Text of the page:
The Combinations (Insanely long book acquired, 9.01.2016)

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Louis Armand’s novel (or anti-novel, or whatever) is new from Equus Press.

It’s bigger than a brick.

Lots of footnotes, end notes, different fonts, maps, images, etc. The “text proper” (whatever that means) refuses to begin—epigraphs, notes, an “Overture,” etc.

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Here’s the blurb from Equus:

Fiction. Drama. Art. The “European anti-novel” in all its unrepentant glory is here in THE COMBINATIONS, following in the tradition of Sterne, Rabelais, Cervantes, Joyce, Perec.

In 8 octaves, 64 chapters and 888 pages, Louis Armand’s THE COMBINATIONS is an unprecedented “work of attempted fiction” that combines the beauty & intellectual exertion that is chess with the panorama of futility & chaos that is Prague (a.k.a. “Golem City”), across the 20th-century and before/after. Golem City, the ship of fools boarded by the famed D’s (e.g. John) and K’s (e.g. Edward) of the 16th/17th centuries (who attempted and failed to turn lead into gold), and the infamous H’s (e.g. Adolf, e.g. Reinhard) of the 20th (who attempted and succeeded in turning flesh into soap). Armand’s prose weaves together the City’s thousand-and- one fascinating tales with a deeply personal account of one lost soul set adrift amid the early-90s’ awakening from the nightmare that was the previous half-century of communist Mitteleuropa. THE COMBINATIONS is a text whose 1) erudition dazzles, 2) structure humbles, 3) monotony never bores, 4) humour disarms, 5) relentlessness overwhelms, 6) storytelling captivates, 7) poignancy remains poignant, and 8) style simply never exhausts itself. Your move, Reader.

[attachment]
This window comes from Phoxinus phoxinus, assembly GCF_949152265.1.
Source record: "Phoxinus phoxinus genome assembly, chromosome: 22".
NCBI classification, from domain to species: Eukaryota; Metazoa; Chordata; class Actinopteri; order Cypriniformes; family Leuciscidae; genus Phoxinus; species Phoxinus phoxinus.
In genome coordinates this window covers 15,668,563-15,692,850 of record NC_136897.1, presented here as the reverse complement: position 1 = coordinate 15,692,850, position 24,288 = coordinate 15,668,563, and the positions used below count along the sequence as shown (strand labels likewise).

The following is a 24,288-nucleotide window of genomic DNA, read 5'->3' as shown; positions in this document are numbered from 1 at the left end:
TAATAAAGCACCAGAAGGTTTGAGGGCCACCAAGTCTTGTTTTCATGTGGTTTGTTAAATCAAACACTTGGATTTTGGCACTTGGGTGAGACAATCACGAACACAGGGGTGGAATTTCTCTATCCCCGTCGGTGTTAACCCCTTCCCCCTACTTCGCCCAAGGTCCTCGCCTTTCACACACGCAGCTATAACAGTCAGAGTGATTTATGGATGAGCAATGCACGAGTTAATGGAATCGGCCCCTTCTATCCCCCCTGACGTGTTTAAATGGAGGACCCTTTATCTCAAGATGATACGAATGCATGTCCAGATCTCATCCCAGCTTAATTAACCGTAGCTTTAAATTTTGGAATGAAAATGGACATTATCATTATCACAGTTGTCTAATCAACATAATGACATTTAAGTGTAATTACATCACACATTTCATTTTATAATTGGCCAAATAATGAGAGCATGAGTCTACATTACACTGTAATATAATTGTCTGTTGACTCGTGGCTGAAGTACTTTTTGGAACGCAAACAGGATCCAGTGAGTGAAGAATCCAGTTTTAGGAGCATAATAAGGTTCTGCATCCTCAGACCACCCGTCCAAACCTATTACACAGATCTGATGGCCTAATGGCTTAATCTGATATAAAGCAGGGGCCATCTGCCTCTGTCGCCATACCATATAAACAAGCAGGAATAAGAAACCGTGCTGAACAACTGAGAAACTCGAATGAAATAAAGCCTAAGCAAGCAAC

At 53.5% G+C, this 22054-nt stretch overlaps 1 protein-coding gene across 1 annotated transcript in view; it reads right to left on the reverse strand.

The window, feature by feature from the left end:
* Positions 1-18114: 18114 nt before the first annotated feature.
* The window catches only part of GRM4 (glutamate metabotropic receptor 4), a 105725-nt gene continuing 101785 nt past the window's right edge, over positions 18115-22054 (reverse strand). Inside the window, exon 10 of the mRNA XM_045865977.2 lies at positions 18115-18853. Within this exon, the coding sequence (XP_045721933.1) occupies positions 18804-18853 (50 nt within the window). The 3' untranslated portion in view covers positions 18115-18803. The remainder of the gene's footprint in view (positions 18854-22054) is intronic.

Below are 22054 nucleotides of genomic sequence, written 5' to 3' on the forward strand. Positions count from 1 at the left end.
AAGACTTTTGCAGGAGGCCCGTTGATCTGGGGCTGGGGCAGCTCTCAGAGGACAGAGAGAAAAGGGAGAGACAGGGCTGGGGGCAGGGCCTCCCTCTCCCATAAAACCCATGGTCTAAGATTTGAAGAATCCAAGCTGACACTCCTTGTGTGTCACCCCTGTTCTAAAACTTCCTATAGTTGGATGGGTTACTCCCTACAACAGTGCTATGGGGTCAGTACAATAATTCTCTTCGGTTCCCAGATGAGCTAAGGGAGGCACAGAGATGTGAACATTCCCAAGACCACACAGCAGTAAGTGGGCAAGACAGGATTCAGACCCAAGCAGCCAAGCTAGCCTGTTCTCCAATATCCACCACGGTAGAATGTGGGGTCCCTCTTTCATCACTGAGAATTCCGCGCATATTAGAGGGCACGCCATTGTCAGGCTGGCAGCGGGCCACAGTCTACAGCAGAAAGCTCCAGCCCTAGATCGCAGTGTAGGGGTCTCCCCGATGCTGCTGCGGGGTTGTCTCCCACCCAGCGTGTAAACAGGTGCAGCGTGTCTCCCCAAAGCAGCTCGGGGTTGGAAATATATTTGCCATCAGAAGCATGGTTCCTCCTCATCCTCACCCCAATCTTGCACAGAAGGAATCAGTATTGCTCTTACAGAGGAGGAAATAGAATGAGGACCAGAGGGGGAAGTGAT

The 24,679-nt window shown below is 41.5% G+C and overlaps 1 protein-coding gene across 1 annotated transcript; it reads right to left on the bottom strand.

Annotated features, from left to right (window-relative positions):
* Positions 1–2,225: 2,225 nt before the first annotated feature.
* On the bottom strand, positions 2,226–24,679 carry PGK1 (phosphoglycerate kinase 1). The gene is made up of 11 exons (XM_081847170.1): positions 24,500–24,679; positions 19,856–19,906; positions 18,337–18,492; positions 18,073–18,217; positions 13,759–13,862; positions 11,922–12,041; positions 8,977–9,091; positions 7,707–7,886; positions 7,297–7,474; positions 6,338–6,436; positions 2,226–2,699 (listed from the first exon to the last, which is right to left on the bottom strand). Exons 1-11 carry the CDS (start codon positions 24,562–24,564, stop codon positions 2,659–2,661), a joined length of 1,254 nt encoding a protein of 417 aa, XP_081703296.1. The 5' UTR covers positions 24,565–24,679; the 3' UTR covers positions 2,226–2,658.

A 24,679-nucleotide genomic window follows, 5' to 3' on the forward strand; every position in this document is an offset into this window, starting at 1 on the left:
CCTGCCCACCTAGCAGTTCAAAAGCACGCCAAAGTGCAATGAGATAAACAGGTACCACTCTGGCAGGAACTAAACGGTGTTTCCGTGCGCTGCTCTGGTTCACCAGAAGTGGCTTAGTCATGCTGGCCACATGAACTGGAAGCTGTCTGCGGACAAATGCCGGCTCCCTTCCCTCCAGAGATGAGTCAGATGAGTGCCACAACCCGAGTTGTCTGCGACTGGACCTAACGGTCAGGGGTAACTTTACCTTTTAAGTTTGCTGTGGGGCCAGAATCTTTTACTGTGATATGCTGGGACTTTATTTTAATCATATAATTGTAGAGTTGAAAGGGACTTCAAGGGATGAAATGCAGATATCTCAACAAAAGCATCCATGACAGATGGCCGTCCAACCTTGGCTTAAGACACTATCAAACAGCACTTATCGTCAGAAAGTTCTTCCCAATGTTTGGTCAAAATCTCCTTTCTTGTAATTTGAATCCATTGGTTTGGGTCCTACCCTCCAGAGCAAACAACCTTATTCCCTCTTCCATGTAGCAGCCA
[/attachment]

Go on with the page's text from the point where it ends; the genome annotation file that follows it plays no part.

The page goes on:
8 thoughts on “The Combinations (Insanely long book acquired, 9.01.2016)

    1. Hey man—
      I read the “Overture” and the prose is very much in that PoMo-rush-of-words style that you can find in DFW and very-much elsewhere. The prose styles seem to be (purposefully) all over the place though. The book’s text/format/whatever *looks* like a Vollmann book more than anything—lots of font shifts, epigraphs, etc.—my initial take is a heavy dose of skepticism, to be honest. I think 23 year old me would flip out over this thing, whereas 37 year old me is wary of what I’ve come to think of as “formal postmodernism.” But I’ll dive in more—it’s interesting.

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      1. Thirty-seven you and twenty-eight me are on the same page: Skeptical. My younger-self would’ve flew over the top for this, too. But, I’m glad to know it still held interest. I’m interested to see where literature might head; seems to have stagnated experimentally. Around the time “The Instructions” was published, I became very skeptical.

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  1. […] Louis Armand’s The Combinations had the misfortune to show up as I was in the middle of a third reading of Gravity’s Rainbow. I read the first two chapters of Armand’s 888 page opus, then some other stuff showed up at the house in the mail, and then The Combinations got pushed to the back of the reading stack. The novel still interests me, but I’m not sure if I have the stamina right now. […]

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